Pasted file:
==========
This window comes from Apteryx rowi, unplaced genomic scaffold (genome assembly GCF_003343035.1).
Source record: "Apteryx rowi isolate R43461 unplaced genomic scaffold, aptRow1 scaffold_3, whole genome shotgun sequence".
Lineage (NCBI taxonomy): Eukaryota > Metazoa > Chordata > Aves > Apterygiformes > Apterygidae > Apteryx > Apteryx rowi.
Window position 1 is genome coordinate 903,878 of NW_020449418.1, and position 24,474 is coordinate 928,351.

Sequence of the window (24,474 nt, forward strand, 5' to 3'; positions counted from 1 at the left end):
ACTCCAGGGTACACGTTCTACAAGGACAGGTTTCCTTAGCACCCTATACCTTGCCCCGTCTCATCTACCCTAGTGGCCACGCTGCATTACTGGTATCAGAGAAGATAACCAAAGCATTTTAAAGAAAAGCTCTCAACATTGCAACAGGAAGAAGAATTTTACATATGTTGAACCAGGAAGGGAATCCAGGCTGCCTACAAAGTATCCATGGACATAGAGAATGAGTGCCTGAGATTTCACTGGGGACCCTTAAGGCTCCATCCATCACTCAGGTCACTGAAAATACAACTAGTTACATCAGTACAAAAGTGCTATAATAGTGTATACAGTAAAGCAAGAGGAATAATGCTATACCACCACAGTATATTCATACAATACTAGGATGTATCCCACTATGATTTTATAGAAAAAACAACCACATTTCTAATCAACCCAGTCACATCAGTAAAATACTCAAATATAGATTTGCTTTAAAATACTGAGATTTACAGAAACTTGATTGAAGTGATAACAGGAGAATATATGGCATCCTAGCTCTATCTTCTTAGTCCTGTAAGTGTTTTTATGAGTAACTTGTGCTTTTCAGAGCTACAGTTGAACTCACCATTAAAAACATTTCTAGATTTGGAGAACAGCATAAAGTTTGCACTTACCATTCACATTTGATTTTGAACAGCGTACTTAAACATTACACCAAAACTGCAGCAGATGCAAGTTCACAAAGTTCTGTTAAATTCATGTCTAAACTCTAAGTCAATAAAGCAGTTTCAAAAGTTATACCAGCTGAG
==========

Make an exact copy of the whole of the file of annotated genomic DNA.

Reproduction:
This window comes from Apteryx rowi, unplaced genomic scaffold (genome assembly GCF_003343035.1).
Source record: "Apteryx rowi isolate R43461 unplaced genomic scaffold, aptRow1 scaffold_3, whole genome shotgun sequence".
Lineage (NCBI taxonomy): Eukaryota > Metazoa > Chordata > Aves > Apterygiformes > Apterygidae > Apteryx > Apteryx rowi.
Window position 1 is genome coordinate 903,878 of NW_020449418.1, and position 24,474 is coordinate 928,351.

Sequence of the window (24,474 nt, forward strand, 5' to 3'; positions counted from 1 at the left end):
ACTCCAGGGTACACGTTCTACAAGGACAGGTTTCCTTAGCACCCTATACCTTGCCCCGTCTCATCTACCCTAGTGGCCACGCTGCATTACTGGTATCAGAGAAGATAACCAAAGCATTTTAAAGAAAAGCTCTCAACATTGCAACAGGAAGAAGAATTTTACATATGTTGAACCAGGAAGGGAATCCAGGCTGCCTACAAAGTATCCATGGACATAGAGAATGAGTGCCTGAGATTTCACTGGGGACCCTTAAGGCTCCATCCATCACTCAGGTCACTGAAAATACAACTAGTTACATCAGTACAAAAGTGCTATAATAGTGTATACAGTAAAGCAAGAGGAATAATGCTATACCACCACAGTATATTCATACAATACTAGGATGTATCCCACTATGATTTTATAGAAAAAACAACCACATTTCTAATCAACCCAGTCACATCAGTAAAATACTCAAATATAGATTTGCTTTAAAATACTGAGATTTACAGAAACTTGATTGAAGTGATAACAGGAGAATATATGGCATCCTAGCTCTATCTTCTTAGTCCTGTAAGTGTTTTTATGAGTAACTTGTGCTTTTCAGAGCTACAGTTGAACTCACCATTAAAAACATTTCTAGATTTGGAGAACAGCATAAAGTTTGCACTTACCATTCACATTTGATTTTGAACAGCGTACTTAAACATTACACCAAAACTGCAGCAGATGCAAGTTCACAAAGTTCTGTTAAATTCATGTCTAAACTCTAAGTCAATAAAGCAGTTTCAAAAGTTATACCAGCTGAG